Author: Alan Shipman

The Crimea adventure exposes Russia's wobbly economy

Updated Friday, 4th April 2014
Although Crimea might look like a victory for Vladimir Putin's Russia, a closer look shows an economically exposed nation, says Alan Shipman.

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Russian soldiers on march in Perevalne, Ukraine Russian soldiers marching on March 5, 2014 in Perevalne, Crimea, Ukraine. No amount of international sanctions will reverse Russia’s takeover of Crimea. But unless Vladimir Putin can now extend his influence over eastern Ukraine, the incomplete triumph could undermine him.

If expansion stops now, Putin will have stretched the supply lines to a vital Black Sea naval base that Russia already controlled. He’ll also have tipped the electoral balance in the rest of Ukraine towards the pro-European west. Future elections in a Crimea-free Ukraine, if democratic, are much less likely to return pro-Russian presidents like the ousted Viktor Yanukovich.

Expert opinion seems fairly clear that that the wider “West” can do little, even if Putin – to avoid Pyrrhic victory – now seeks to “protect” the Russian-majority areas in eastern Ukraine. Interim government representatives say a further land-grab is imminent, while most external commentators say Russia will stop short of it. Even if Crimea-style “pro-Russian militia” seize power elsewhere, there’s a consensus that western Europe can only wring its hands, because they carry no big stick.

Although EU governments worry intensely about the rule of law being overthrown on their eastern border, they worry more about the loss of gas, oil and strategic mineral supplies that Russia controls, and investments their multinationals have already made there.

International-relations “realists” say the EU can’t bear the cost of meaningful sanctions, especially when nursing a fragile recovery from long recession. Nor can NATO contemplate military intervention, after decade-long actions in Afghanistan and Iraq whose dubious legal basis makes it anyway harder to condemn Putin’s deeds.

So “punishment” will mean forcing a few oligarchs to holiday on the Black Sea instead of the Riviera. Russia will laugh off the “isolation”, and savour its latest success in regaining the “near abroad”.

Revanchism trips on the resource curse

But this implicit acceptance of Russia’s move, echoed in the critical Anglophone as well as the tame Russophone media, seriously understates both the extent and the effectiveness of the EU’s likely response.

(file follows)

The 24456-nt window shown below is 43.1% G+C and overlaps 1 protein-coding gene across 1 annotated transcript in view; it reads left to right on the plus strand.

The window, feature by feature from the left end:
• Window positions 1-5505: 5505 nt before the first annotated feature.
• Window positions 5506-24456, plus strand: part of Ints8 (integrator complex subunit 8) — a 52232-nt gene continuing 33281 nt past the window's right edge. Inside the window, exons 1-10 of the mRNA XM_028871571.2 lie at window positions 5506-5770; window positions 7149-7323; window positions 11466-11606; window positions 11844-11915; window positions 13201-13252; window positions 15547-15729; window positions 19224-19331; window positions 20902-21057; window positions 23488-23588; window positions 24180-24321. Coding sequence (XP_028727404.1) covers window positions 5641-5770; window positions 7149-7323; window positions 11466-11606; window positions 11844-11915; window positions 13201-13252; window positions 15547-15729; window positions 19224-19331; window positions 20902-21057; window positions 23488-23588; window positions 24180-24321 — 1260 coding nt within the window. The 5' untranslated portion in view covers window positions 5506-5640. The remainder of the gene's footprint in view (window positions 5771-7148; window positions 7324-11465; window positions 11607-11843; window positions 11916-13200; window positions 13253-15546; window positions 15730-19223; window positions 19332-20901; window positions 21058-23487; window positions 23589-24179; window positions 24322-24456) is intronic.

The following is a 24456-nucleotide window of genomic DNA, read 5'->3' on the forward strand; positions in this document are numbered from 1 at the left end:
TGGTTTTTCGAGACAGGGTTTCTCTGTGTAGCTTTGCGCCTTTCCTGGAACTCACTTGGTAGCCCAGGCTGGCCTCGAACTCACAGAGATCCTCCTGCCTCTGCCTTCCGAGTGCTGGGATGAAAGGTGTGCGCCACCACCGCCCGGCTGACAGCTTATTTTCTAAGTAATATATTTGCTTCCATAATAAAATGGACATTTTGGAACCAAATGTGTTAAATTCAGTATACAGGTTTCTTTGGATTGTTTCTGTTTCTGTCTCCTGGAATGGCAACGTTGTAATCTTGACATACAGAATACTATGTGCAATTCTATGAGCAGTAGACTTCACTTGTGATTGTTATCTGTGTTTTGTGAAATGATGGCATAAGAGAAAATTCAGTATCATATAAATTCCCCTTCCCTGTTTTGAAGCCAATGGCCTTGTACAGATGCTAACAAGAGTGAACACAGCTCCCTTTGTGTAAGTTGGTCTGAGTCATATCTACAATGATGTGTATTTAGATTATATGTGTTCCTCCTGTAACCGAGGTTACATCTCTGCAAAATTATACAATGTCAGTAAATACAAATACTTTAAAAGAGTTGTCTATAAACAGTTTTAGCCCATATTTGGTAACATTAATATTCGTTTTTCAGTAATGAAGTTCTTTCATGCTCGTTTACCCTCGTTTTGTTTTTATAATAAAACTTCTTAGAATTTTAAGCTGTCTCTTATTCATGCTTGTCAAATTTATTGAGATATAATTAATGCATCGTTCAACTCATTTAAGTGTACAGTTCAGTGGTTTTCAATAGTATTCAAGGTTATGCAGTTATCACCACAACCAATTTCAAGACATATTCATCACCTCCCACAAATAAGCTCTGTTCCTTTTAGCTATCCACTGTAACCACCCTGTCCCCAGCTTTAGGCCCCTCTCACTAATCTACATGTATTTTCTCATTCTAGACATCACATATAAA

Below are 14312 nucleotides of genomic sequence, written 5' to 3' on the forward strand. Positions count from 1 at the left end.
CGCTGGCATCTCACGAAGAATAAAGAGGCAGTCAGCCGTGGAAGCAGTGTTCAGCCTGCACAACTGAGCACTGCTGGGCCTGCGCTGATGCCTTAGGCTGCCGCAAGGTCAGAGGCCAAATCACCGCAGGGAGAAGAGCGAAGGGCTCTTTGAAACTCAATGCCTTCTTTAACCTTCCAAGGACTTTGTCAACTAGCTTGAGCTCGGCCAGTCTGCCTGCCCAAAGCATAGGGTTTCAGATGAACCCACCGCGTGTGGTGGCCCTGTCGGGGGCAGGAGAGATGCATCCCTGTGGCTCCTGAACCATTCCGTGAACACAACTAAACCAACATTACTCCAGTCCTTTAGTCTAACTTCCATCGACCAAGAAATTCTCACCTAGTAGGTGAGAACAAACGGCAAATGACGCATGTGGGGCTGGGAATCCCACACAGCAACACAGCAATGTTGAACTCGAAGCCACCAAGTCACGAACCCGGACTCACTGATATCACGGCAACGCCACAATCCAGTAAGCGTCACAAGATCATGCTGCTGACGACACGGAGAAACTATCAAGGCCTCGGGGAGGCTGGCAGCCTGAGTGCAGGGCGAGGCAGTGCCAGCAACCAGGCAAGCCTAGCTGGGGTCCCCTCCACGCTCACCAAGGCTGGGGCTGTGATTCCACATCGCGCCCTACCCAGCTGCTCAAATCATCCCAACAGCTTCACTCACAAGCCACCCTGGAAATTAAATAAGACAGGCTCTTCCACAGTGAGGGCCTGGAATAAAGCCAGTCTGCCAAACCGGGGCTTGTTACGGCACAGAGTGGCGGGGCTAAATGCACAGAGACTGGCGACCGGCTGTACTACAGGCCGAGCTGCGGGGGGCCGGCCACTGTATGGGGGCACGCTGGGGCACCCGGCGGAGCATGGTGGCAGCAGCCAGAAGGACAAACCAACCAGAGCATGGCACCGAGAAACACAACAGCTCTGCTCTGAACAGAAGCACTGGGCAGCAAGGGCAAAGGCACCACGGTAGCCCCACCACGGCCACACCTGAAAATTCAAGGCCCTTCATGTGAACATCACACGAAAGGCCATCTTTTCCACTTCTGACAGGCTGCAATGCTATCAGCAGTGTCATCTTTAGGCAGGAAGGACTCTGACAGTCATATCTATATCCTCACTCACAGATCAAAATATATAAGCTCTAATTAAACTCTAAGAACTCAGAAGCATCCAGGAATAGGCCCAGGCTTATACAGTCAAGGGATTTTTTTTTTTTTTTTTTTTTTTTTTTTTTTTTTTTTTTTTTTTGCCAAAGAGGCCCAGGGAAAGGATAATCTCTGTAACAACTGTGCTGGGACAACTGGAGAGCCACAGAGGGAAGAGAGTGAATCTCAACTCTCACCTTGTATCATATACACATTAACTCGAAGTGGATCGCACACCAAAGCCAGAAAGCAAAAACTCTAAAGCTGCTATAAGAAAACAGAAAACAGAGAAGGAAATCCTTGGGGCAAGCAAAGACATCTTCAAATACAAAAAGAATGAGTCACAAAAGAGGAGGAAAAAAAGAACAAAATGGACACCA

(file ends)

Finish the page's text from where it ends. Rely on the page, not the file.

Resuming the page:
It’s true that heavy reliance on Russia as an energy supplier and major export market limits scope for a serious trade embargo in the short term. But the strongest calls for reaction against Russia have come from the Baltic states, which have the strongest economic ties to Russia and disaffected Russian minorities.

For these governments, isolating Russia is the long game, and Crimea provides the ideal pretext. The Baltics have already redirected most of their exports to the EU, and are fast reducing their dependence on Russia for energy. They’d also like more reasons to close the door on giant Russian companies that threaten to buy up strategic assets.

But the Baltics only carry so much clout within the EU. More decisively, weakening trade and investment links with Russia is consistent with the larger countries’ structural change plans – especially Germany’s drive to substitute Gazprom’s gas with renewables and clean coal.

That couldn’t be done immediately without drawing on the US’s strategic oil stocks and emerging gas surplus, but this is something the Congressional leadership is already open to. Russia’s threat to retaliate by shutting the gas taps is weakened by subsiding demand as the weather warms, alternative pipelines, and Gazprom’s chronic cashflow weakness which means it can’t halt flows for long without somewhere else to send them.

Realists warn that isolating Russia for any appreciable time will encourage it to strengthen ties with large non-Western energy producers and consumers including China, widening its influence and so backfiring against the EU.

But this overlooks long unresolved Russia-China tensions, and inequalities in the partnership that would disadvantage Moscow. These arise from its snail-paced post-Soviet modernisation, which means China can now engage with Putin’s Russia as it does with Africa – as a supplier of superior technology and organisation in return for cheap natural resources.

Russia grew like a “BRIC” in Putin’s first decade, giving the impression of lasting strength. But economic policies shaped for natural-resource oligarchs are now shackling its economy. It shrank when world oil prices fell in 2009, and was already stalling again before the self-created shocks on its border. It will feel the pain if Ukraine now defaults on debts to Russia nearing US$30 billion.

Putin’s need for the EU and IMF to prop up Ukraine economically, to spare him the embarrassment of another recession and possible banking crisis, may be what forces him to stop at the Crimean border. If he goes further, the appetite for sanctions on Russia is stronger than the “realists” recognise. And Russia’s ability to withstand them is far lower than business leaders and fund managers now trapped in Moscow would care to admit.

The Conversation

Alan Shipman does not work for, consult to, own shares in or receive funding from any company or organisation that would benefit from this article, and has no relevant affiliations.

This article was originally published on The Conversation. Read the original article.




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